There is something about sitting with people while sharing a meal that lends itself to comfort and open, engaging conversation. The cynics might say the wine at dinner loosens up the lips and creates a positive feeling but I have seen it happen too much, both with and without the presence of alcoholic beverage, to agree with that cynical view. Having a meal fosters intimacy. It is an invitation to share in a ritual that historically was usually reserved for one alone or with family and close friends. An invitation to dine, especially in one’s home, is an invitation to get to know people at their least guarded. It is an invitation to be included in one’s closest social circle.
So, it should not be surprising that dinner is the order of the day currently at Darden (pun intended,) for cross cultural engagement. Students are using this cozy and strong interpersonal practice to manifest effective leveraging of diversity. I offer two examples.
In the fall, I became aware of an idea that Darden’s chapter of the National Association of Women MBAs was proposing for a diversity fund competition. The idea proposed and eventually sponsored by Darden’s Office of Diversity and Inclusion is a Diversity Dinner Series that would run the entire academic year, one dinner per month. Each small group gathering would focus on a topic unique to women and women in business. Efforts were made to keep the group small to ensure group-wide engagement in the conversation, but to also make sure men, alumni, faculty and staff were included. The plan also included ways to expand the conversation beyond the dinner itself but to the community at large. The kick-off dinner was phenomenal. The topic was “How Diversity Creates a Corporate Advantage in the Workplace” and an alumna was invited as a special guest. Dean Bob Bruner was in attendance as well as Sr. Associate Dean and Chief Diversity Officer Peter Rodriguez. I remember the discussion that night being thoughtful, revealing, enlightening and challenging. It was a great way to break bread and break barriers.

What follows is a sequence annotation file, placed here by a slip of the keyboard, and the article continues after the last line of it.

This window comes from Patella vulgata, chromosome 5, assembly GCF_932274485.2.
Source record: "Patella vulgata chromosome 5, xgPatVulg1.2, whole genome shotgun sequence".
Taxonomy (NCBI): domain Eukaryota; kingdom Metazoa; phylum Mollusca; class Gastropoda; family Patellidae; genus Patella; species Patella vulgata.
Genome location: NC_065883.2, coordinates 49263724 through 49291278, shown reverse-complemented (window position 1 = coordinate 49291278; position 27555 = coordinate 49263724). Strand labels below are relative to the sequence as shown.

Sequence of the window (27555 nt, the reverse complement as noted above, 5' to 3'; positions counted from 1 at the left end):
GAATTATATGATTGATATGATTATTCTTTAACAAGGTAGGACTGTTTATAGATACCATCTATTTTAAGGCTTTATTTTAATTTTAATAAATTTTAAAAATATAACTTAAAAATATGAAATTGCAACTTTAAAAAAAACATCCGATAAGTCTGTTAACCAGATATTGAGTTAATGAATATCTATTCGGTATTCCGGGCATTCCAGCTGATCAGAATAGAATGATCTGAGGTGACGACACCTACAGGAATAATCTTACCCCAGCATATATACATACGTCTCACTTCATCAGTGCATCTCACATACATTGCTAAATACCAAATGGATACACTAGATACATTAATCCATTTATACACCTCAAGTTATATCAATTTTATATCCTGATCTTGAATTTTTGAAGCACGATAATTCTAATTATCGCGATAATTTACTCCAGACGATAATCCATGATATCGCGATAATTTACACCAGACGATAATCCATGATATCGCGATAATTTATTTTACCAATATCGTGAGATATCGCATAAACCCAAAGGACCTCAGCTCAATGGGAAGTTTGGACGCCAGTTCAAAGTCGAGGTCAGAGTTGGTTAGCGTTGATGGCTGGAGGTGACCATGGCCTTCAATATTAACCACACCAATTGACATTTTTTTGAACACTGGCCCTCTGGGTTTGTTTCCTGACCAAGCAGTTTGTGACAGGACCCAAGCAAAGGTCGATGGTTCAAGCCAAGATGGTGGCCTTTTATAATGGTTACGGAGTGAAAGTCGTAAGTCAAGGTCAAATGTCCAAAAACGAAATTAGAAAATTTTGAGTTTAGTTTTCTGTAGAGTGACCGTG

For the other example, you will need to access another blog, Global Voices of Darden. I would like to call your attention to the entry dated March 29, 2012 where second-year student Anders Hvelplund shares an experience around small, informal international lunches he and two of his classmates initiated. This effort has grown into the International Business Society club’s cross-cultural small group dinners. Anders describes the benefit of Taking Advantage of Our Diversity plus simply having fun at the same time.
In essence, what value is diversity if it is not being explored? Leveraged? Enjoyed? Taken advantage of? At Darden this is not simply something that is optional. It is something students initiate, demand and value.
Director, Diversity Initiatives and Programming
Associate Director of Admissions